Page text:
DeSantis Asks Trump-Appointed Judge to Dismiss Disney Lawsuit


  • DeSantis asked a federal judge to dismiss Disney’s lawsuit against him, claiming he has immunity.
  • The lawyers for the Florida governor also said Disney had no business filing in federal court.
  • The judge assigned to the case is a Trump appointee.

Republican Gov. Ron DeSantis of Florida filed a motion in federal court Monday evening asking a judge to dismiss Walt Disney World’s lawsuit against him. 

The motion to Judge Allen Winsor — who was appointed by former President Donald Trump — claims DeSantis has legislative immunity, which shields “both governors’ and legislators’ actions in the proposal, formulation, and passage of legislation.”

Disney’s lawsuit accuses DeSantis and his office of engaging in “a targeted campaign of government retaliation” against Disney that was “orchestrated at every step by Governor DeSantis as punishment for Disney’s protected speech.”

Attorneys for the governor said in the 27-page motion that the federal district Disney filed the lawsuit in lacks jurisdiction. Rather than in state court, it filed the lawsuit in the US District Court in the Northern District of Florida, which is located in Tallahassee.

Disney did not immediately respond to a request for comment from Insider. 

The case was initially assigned to Mark Walker, who was appointed by former President Barack Obama and previously blocked a DeSantis-backed law that restricted how workplaces instituted diversity, equity, and inclusion training. He recused himself from the case, saying a distant relative had Disney stock. 

In an April interview with the British newspaper The Telegraph, DeSantis accused Disney of “forum shopping” for a judge “who rules against us all the time” because the entertainment company didn’t file its lawsuit in state court.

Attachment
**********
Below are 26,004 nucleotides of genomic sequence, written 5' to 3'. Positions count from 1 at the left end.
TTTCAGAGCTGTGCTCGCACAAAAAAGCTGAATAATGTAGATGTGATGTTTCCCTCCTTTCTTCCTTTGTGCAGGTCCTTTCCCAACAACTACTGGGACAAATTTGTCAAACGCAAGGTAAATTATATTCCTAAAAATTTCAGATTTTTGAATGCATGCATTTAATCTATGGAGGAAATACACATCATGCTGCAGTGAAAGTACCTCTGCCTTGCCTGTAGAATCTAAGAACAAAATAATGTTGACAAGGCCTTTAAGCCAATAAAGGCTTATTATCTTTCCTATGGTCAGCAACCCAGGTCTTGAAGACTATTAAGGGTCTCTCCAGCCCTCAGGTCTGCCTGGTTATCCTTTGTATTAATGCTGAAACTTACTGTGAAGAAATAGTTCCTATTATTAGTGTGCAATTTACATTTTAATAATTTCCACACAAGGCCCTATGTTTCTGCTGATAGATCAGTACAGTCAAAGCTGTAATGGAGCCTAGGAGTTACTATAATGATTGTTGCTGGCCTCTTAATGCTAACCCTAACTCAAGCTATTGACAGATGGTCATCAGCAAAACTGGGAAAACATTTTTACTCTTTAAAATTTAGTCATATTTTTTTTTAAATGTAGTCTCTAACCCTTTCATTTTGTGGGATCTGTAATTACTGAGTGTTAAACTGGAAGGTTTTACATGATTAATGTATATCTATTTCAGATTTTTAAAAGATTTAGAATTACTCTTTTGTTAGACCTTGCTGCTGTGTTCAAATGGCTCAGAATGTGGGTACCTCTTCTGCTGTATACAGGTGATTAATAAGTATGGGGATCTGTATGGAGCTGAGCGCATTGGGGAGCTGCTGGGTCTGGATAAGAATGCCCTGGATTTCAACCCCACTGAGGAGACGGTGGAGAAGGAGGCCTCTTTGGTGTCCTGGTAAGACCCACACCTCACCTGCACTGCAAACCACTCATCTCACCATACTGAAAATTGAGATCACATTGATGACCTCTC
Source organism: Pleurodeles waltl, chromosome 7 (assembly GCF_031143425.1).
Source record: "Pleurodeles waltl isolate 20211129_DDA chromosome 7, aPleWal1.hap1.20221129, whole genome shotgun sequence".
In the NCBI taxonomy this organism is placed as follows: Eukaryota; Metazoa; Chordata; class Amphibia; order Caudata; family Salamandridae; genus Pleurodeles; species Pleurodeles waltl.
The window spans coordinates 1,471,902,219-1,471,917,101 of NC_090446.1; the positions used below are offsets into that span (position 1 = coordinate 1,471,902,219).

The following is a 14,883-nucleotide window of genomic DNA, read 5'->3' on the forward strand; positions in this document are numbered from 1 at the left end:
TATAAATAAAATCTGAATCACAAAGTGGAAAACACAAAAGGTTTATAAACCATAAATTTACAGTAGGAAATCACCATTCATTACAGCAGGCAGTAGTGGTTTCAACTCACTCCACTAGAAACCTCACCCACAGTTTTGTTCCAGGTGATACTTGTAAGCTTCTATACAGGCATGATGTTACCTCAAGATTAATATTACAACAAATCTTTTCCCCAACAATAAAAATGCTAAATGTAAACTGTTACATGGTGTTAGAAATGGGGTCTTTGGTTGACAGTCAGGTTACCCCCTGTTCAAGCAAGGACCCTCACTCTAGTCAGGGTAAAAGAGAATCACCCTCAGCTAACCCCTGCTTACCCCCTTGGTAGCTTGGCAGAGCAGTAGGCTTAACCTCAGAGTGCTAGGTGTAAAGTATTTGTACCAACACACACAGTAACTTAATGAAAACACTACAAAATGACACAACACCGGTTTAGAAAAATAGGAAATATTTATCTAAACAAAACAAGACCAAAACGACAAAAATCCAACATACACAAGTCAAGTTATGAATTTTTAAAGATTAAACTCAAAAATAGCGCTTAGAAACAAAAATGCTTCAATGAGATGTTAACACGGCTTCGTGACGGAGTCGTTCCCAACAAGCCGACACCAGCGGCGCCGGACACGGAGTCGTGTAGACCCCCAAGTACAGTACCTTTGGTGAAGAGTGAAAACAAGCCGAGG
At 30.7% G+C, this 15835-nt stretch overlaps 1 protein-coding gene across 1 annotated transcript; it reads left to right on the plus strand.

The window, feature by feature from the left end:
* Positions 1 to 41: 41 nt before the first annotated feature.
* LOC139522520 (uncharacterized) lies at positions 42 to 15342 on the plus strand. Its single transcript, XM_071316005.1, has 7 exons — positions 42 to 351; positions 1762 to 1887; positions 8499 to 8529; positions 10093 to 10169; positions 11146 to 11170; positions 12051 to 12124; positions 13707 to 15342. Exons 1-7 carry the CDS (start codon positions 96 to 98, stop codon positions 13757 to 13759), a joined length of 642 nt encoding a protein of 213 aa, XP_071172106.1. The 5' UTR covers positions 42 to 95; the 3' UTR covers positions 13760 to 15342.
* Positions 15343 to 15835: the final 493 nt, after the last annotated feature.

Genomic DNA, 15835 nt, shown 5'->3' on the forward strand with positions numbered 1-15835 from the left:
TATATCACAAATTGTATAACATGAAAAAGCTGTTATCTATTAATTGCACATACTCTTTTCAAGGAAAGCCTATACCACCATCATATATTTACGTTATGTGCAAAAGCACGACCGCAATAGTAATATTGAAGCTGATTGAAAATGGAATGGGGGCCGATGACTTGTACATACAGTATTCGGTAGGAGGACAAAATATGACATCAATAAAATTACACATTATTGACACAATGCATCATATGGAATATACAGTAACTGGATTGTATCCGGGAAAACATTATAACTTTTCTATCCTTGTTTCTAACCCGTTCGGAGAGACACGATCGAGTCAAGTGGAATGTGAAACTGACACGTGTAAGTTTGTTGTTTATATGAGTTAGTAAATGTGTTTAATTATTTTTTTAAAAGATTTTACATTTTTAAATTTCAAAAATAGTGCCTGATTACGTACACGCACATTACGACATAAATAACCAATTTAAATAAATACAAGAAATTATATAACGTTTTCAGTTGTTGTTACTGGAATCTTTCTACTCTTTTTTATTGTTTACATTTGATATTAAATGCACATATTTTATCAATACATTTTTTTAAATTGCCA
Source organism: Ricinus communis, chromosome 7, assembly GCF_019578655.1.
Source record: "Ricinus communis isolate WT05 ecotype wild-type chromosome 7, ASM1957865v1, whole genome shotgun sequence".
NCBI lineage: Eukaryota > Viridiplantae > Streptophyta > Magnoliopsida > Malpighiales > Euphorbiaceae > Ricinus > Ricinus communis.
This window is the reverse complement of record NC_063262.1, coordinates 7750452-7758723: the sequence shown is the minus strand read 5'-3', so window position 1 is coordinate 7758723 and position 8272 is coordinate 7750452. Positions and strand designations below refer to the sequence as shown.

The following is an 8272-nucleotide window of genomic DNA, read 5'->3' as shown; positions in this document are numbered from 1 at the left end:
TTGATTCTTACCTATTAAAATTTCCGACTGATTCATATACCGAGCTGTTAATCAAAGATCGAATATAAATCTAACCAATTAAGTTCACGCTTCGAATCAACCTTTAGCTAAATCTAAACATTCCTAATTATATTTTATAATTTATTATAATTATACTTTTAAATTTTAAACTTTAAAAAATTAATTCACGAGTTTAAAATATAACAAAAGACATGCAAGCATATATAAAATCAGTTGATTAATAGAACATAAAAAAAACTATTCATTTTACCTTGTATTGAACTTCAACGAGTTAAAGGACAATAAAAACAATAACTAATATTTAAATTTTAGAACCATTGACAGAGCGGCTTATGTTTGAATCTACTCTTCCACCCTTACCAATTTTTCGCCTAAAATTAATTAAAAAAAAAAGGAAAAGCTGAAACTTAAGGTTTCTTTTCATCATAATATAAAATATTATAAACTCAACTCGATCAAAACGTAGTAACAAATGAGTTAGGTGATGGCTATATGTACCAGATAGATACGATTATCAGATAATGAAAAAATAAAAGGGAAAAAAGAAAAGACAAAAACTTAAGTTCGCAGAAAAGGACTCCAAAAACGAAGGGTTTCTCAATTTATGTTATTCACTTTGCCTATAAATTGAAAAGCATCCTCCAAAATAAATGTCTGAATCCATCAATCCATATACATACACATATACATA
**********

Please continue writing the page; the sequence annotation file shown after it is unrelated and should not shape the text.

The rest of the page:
Now, the case is before Winsor, who was solicitor general of Florida under former state Attorney General Pam Bondi, one of Trump’s lawyers during his first impeachment trial. 

DeSantis is Trump’s top rival for the 2024 Republican nomination for president, though the former president remains a distant frontrunner. 

The feud between the governor and Disney started in 2021, after Disney said it would work to repeal a law that severely limits how and when LGBTQ+ topics were taught in public schools. 

Disney called the bill “Don’t Say Gay” in press releases.

The governor acted with the legislature to try to take away special privileges it had in Florida for decades — ones that other theme parks don’t enjoy and that save the resort and theme park time and money when it comes to building and other operations. He replaced the Disney-friendly board overseeing the district with his own appointees. 

The governor even floated the idea of building a state prison on bordering land, increasing taxes, introducing more regulations, building affordable workforce housing, and exploring the sale of distinct-owned utilities.

The motion filed Monday called Disney’s special tax district a “sweetheart deal.” The state said that DeSantis, and another defendant in the case — Meredith Ivey, secretary for Florida’s Department of Economic Opportunity — technically don’t enforce the changes to Disney’s district because the board members he appointed do so instead. 

Attorneys for the board, formally known as the Central Florida Tourism Oversight Board, filed a separate motion saying the federal case should be dismissed or go on hold until the counter-lawsuit the board filed in state court is resolved. 



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